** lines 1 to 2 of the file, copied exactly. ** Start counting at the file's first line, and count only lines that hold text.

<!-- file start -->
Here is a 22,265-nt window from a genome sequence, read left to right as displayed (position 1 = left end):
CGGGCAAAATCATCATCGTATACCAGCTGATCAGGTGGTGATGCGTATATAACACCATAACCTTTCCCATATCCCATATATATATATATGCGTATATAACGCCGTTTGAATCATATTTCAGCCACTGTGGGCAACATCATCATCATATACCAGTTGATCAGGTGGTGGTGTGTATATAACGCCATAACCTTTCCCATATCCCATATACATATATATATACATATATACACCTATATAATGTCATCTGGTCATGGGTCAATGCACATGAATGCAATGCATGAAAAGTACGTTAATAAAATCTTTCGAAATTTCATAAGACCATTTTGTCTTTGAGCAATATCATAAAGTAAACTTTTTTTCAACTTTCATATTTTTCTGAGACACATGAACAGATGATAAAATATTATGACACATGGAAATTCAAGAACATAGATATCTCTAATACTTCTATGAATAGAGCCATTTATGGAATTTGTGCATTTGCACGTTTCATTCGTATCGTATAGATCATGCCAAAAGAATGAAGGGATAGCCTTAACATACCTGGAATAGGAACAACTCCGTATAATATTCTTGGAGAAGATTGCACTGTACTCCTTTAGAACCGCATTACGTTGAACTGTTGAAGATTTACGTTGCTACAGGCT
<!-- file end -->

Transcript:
Here is a 22,265-nt window from a genome sequence, read left to right as displayed (position 1 = left end):
CGGGCAAAATCATCATCGTATACCAGCTGATCAGGTGGTGATGCGTATATAACACCATAACCTTTCCCATATCCCATATATATATATATGCGTATATAACGCCGTTTGAATCATATTTCAGCCACTGTGGGCAACATCATCATCATATACCAGTTGATCAGGTGGTGGTGTGTATATAACGCCATAACCTTTCCCATATCCCATATACATATATATATACATATATACACCTATATAATGTCATCTGGTCATGGGTCAATGCACATGAATGCAATGCATGAAAAGTACGTTAATAAAATCTTTCGAAATTTCATAAGACCATTTTGTCTTTGAGCAATATCATAAAGTAAACTTTTTTTCAACTTTCATATTTTTCTGAGACACATGAACAGATGATAAAATATTATGACACATGGAAATTCAAGAACATAGATATCTCTAATACTTCTATGAATAGAGCCATTTATGGAATTTGTGCATTTGCACGTTTCATTCGTATCGTATAGATCATGCCAAAAGAATGAAGGGATAGCCTTAACATACCTGGAATAGGAACAACTCCGTATAATATTCTTGGAGAAGATTGCACTGTACTCCTTTAGAACCGCATTACGTTGAACTGTTGAAGATTTACGTTGCTACAGGCT